Natasha (1986) - Rotten Tomatoes

Natasha (1986)

Natasha

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Movie Info

The career of universally acclaimed ballet dancer Natasha Makarova is profiled in a documentary which highlights the remarkable artistry and range she displayed during her many years on the stage. In addition to memorable performances of Ashton's +A Month in the Country and MacMillan's +Romeo and Juliet, Makarova is also captured performing a series of dances that were created specifically for her.more
Rating: Unrated
Genre: Musical & Performing Arts, Documentary
Directed By:
On DVD: Mar 27, 2007
Runtime:

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Audience Reviews for Natasha

by Dane Youssef


"THE FIRST LADY OF BALLET... AND HER STORY."


It's often been said many times by many people that the defining name in professional ballet is Mikhail Baryshnikov. Somehow after seeing him dance, I can't help but agree. And if Misha himself is in fact the God of Ballet, than Natasha is Ballet's Goddess. The finest ever to put on tights and toe shoes.


A woman who may not only rival this icon, but perhaps... even stand above him.


As I write this, the prima ballerina absolutta is 68 years of age. She is further evidence (as if we honestly needed any) that the greatest ballet dancer of this generation or any other will always be a Russian.


Vaslav Nijinsky, Rudolph Nureyev, Mikhail Baryshnikov, Natasha Makarova, Alexander Godunov and Vladimir Malakov. All the best of the best. Native Russian bastards, all.


The truckload of statuettes she got for, including the Tony itself are all certainly deserved. As is the title of "prima ballerina absolutta" she was awarded, along such fellow ballerina monuments as Dame Margot Fonteyn, Pierina Legnani and Galina Sergeyevna Ulanova.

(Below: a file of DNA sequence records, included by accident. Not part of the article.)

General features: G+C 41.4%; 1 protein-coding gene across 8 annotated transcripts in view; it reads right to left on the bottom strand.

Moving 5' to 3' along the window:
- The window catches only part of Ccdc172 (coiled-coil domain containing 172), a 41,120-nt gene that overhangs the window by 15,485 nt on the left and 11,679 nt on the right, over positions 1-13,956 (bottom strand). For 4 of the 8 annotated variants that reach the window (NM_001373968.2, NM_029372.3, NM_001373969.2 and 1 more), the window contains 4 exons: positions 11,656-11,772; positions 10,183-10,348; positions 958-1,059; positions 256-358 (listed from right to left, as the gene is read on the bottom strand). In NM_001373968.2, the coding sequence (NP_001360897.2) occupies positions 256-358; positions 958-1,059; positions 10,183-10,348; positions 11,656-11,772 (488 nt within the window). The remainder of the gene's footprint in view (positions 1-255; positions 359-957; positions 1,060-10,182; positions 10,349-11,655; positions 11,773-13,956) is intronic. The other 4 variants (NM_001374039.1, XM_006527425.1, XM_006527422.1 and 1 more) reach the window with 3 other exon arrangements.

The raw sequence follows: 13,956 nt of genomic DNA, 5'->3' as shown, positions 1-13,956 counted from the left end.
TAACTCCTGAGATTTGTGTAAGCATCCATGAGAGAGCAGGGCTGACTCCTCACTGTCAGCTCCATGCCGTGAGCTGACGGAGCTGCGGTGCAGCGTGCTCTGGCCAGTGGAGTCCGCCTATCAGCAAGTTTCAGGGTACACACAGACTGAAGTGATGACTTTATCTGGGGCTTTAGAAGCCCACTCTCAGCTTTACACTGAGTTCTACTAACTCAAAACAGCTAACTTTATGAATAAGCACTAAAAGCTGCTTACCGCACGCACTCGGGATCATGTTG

Natasha has always seemed the girl who was born for the ballet. With her long willowy tree-branch body and limbs, precise hands and feet, fine-boned features, prominent eyes and cheek-bones, full pouty lips... she's always had an almost impossible connection with the music.


The film chronicles on her brief partnership with Royal Ballet Brit extraordinaire Anthony Dowell, who did as much Britain's ballet as Dame Margot Fonteyn did. They even dance the legendary "Romeo & Juliet" together that was tailored for Nureyev and Fonteyn. They dance divinely, with Dowell being less graceful and more strong and prominent than those in the role before him, including Nureyev himself. Dowell expresses the kind of strength, stature and passion we'd expect from a classical leading man. The ideal partner every girl in ballet class fixates herself on. A true "ballerino."


As great as her partners are, they're pretty much just assistants. They can barely hold their own around Natasha. The ballerinas are usually the stars in this craft. They've dominated it and owned it even more than the Russians have. But Natasha is so damn breathtaking, so light, so with the music... she almost makes the men around her unnessicary. Only Dennis Ganio seems to really come close to matching that kind of majesty Natasha herself has. The two often seem like they're about to float away.